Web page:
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CBD For Arthritis Pain, What You Need To Know

The active compound found within the cannabis plant is called cannabidiol. CBD isn’t addictive but may cause some drowsiness. CBD can be found in many products from hemp. This is a form of cannabis that contains only trace amounts of THC (the active compound that gets people high).

Does CBD Help Arthritis?

Some animal studies suggest that CBD can relieve pain and reduce inflammation, but the effects of CBD have not been tested in quality human studies. Some arthritis patients have tried CBD but not all report significant relief from their pain, sleeping better, and/or anxiety.

CBD safety is being investigated. Very little information is available at this stage. No serious safety concerns have been identified with moderate doses. CBD has the potential to interact and interact with medications commonly used by people with arthritis. Before you start using CBD, speak to your doctor.

Should I Give Cbd A Try?

Without high-quality clinical studies on CBD and arthritis doctors are not able to predict who will benefit, how much, what form, who won’t, and who should stay away. There is still agreement on many points.

  • CBD is not intended to be a replacement for treatment for inflammatory arthritis.
  • Before trying CBD, people should consult their doctor. Together they can talk about what has worked and has not worked in the past.
  • CBD products of high quality from online stores like justcbd can be beneficial, especially when they are used for extended periods but it is important to ensure that the product does not cause any side effects.

What Product Type Should I Consider?

CBD-based products can either be taken orally or applied to the skin.

By Mouth: ¬†All CBD that is swallowed (in capsules, food, liquid, or other forms) is absorbed via the digestive system. The delayed onset of CBD’s effects (between one and two hours), unknown stomach acids, and recent meals can make dosing difficult.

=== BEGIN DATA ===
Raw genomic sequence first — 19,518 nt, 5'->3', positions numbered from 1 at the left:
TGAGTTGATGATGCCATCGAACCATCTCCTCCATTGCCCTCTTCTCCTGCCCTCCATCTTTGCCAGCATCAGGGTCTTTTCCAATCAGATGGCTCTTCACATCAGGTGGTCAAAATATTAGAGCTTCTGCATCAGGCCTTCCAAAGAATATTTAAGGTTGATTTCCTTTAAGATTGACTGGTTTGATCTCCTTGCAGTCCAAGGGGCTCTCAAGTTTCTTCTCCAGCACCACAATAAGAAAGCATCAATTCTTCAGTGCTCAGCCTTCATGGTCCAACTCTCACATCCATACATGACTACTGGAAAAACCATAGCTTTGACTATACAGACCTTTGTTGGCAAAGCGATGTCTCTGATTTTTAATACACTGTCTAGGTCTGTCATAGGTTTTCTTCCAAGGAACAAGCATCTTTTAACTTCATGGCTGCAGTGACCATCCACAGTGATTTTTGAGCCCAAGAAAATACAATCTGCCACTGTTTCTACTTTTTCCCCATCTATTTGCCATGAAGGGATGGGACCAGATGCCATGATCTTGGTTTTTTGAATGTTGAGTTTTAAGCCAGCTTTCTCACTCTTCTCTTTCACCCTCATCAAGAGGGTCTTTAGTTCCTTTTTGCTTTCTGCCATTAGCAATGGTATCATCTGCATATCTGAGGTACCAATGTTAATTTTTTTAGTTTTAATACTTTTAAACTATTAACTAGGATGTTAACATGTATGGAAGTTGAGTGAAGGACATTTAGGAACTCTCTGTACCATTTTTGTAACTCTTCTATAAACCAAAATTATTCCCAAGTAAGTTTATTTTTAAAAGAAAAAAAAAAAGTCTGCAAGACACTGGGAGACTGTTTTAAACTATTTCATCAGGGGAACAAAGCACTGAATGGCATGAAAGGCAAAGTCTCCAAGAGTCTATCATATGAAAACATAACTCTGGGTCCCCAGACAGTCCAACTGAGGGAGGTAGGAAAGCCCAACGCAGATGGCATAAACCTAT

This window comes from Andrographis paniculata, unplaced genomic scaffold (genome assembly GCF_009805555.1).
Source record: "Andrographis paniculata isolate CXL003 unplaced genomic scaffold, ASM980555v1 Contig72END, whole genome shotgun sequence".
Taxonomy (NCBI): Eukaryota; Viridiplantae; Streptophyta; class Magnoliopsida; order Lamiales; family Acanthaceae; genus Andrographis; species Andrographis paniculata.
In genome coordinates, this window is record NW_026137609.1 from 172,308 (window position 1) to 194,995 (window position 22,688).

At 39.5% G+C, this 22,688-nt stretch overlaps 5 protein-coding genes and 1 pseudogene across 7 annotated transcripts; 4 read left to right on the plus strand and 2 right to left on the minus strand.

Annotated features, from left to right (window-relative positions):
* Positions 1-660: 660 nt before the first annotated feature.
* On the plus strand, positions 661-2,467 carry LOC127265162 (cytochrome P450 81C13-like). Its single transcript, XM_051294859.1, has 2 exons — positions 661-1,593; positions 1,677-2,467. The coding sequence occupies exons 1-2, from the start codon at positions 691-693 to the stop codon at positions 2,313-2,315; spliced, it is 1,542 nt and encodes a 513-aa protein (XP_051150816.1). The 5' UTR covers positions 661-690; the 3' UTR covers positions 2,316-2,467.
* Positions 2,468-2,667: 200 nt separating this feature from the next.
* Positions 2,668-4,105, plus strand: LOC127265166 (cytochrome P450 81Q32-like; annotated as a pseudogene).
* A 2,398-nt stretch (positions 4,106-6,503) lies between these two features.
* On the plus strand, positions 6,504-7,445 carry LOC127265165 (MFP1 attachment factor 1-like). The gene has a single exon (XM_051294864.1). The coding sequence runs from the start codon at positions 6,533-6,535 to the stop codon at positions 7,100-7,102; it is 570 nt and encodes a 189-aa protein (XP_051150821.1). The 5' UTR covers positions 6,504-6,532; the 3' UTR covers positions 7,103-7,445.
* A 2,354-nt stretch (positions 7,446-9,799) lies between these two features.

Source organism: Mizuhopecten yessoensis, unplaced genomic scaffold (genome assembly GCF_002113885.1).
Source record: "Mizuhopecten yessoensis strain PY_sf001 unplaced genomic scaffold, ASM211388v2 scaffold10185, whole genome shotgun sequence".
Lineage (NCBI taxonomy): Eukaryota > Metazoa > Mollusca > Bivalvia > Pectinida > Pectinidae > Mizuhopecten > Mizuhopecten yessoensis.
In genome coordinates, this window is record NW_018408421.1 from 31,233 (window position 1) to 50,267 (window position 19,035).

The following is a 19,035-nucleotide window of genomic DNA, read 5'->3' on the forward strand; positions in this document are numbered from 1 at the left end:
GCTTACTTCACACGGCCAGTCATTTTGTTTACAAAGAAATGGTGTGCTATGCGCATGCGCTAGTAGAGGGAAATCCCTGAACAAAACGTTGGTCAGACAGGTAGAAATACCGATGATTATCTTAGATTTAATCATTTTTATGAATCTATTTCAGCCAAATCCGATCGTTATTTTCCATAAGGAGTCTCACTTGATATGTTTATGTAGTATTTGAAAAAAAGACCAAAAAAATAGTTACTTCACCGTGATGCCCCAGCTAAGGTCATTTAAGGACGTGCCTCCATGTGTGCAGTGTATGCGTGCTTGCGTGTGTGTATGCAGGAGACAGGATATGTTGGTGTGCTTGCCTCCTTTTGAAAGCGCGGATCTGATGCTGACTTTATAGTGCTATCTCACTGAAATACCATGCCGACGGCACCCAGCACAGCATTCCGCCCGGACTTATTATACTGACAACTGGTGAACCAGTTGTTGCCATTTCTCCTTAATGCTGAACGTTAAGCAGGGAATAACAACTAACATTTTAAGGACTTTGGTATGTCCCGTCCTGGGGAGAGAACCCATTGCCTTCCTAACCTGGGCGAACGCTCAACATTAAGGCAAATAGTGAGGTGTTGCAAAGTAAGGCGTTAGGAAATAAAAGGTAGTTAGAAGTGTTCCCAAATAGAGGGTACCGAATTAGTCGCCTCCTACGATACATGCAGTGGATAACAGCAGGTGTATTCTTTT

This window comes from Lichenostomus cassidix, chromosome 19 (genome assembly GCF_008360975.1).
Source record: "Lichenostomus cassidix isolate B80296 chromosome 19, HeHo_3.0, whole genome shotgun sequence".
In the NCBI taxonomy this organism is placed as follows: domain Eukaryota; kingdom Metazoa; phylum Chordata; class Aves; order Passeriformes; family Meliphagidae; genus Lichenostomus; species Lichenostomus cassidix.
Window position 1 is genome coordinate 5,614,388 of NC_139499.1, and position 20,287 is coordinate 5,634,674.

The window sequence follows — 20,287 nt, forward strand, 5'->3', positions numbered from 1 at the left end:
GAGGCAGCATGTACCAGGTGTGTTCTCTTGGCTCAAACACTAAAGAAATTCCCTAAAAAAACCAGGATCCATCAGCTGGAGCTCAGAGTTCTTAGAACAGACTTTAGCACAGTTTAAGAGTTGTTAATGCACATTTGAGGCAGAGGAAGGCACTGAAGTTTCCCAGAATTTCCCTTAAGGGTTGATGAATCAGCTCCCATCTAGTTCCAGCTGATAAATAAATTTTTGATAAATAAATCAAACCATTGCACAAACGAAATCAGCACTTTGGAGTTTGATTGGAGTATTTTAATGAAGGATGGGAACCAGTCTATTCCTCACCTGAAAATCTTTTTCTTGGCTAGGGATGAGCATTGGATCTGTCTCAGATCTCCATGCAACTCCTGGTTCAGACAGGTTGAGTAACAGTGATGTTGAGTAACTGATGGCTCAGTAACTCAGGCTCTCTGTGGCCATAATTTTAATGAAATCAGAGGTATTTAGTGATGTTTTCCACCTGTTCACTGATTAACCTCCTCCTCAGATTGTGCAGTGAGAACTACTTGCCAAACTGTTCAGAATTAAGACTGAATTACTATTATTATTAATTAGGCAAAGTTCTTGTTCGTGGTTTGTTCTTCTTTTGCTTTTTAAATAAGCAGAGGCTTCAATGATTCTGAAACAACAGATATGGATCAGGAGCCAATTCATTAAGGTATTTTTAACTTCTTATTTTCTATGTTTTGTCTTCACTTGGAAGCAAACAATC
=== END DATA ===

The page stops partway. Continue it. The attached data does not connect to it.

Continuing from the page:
On Skin: Topical products such as lotions or balms can be applied to the skin over painful joints. These products may not deliver CBD below the skin. There is no way to tell if CBD is being delivered below the skin with topical products.

Inhaled: Inhaled CBD can also be taken via a vape pen. There are unknown risks associated with inhaling vapor oil and chemical byproducts, especially for those suffering from inflammatory arthritis.

How Much CBD Can I Safely Use?

There are no clinical guidelines. However, the Arthritis Foundation’s medical experts recommend that adults use the following:

  • If you are going to consume a liquid CBD extract, it is important to understand that it is mixed with carrier oil.
  • Slow and low is the best way to go. Start by taking a few milligrams (or less) of CBD twice daily, sublingually. If the relief does not occur after a week, you can increase the dose. Continue increasing the dose gradually over several more weeks, if needed. You can find relief by continuing to take that dose twice daily. This will help maintain a stable level in your blood CBD.
  • If CBD does not work, and you live in a legal state for medical or recreational marijuana, talk to your doctor to see if CBD can be combined with low-dose THC products. THC can cause you to get high even at very low levels. It can also lead to balance, cognitive, motor, and motor issues. THC-containing products should be used at night and at home first to get rid of any undesirable effects.
  • If you experience unwanted side effects while using CBD products, stop using them immediately and notify your doctor.
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